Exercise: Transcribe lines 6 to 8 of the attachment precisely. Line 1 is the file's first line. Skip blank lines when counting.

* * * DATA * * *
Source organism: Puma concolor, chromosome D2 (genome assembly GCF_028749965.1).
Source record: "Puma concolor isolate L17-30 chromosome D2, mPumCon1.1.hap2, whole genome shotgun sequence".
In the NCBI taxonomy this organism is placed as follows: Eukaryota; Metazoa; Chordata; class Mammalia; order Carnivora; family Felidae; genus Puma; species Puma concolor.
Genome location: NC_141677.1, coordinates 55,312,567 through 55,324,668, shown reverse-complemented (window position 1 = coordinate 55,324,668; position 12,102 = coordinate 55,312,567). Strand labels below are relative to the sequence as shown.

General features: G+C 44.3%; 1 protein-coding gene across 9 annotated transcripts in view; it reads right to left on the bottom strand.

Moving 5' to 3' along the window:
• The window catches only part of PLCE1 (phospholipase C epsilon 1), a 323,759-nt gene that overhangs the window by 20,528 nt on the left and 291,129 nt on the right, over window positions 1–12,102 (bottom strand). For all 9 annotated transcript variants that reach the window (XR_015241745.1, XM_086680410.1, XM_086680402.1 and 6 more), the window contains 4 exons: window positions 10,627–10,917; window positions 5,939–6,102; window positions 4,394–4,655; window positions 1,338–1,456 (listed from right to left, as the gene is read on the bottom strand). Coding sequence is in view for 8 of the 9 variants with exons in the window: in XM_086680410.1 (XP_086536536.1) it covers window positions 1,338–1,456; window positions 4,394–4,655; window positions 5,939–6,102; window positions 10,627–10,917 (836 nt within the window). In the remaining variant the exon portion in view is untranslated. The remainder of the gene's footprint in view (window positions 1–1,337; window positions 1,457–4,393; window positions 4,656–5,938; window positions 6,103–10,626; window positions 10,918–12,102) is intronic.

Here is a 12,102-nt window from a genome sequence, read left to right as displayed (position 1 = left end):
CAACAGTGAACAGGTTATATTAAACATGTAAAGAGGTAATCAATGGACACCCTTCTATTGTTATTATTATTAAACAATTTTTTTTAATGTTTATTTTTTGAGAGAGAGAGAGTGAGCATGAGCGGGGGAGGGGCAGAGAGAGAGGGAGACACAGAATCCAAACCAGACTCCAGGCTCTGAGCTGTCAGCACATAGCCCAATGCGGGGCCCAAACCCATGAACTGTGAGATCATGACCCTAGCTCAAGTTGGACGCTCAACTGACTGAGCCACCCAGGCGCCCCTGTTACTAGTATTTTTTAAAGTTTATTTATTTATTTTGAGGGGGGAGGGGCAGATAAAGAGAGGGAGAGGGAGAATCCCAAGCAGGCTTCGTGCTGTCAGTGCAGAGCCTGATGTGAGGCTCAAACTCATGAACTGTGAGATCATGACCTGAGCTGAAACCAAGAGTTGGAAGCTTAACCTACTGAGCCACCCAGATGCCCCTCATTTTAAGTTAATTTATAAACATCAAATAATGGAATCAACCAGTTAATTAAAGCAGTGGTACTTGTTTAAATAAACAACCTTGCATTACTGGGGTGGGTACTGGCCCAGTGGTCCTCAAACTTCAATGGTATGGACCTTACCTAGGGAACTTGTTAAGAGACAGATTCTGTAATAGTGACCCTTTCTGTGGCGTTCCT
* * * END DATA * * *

Moving 5' to 3' along the window:
• The window catches only part of PLCE1 (phospholipase C epsilon 1), a 323,759-nt gene that overhangs the window by 20,528 nt on the left and 291,129 nt on the right, over window positions 1–12,102 (bottom strand). For all 9 annotated transcript variants that reach the window (XR_015241745.1, XM_086680410.1, XM_086680402.1 and 6 more), the window contains 4 exons: window positions 10,627–10,917; window positions 5,939–6,102; window positions 4,394–4,655; window positions 1,338–1,456 (listed from right to left, as the gene is read on the bottom strand). Coding sequence is in view for 8 of the 9 variants with exons in the window: in XM_086680410.1 (XP_086536536.1) it covers window positions 1,338–1,456; window positions 4,394–4,655; window positions 5,939–6,102; window positions 10,627–10,917 (836 nt within the window). In the remaining variant the exon portion in view is untranslated. The remainder of the gene's footprint in view (window positions 1–1,337; window positions 1,457–4,393; window positions 4,656–5,938; window positions 6,103–10,626; window positions 10,918–12,102) is intronic.

Here is a 12,102-nt window from a genome sequence, read left to right as displayed (position 1 = left end):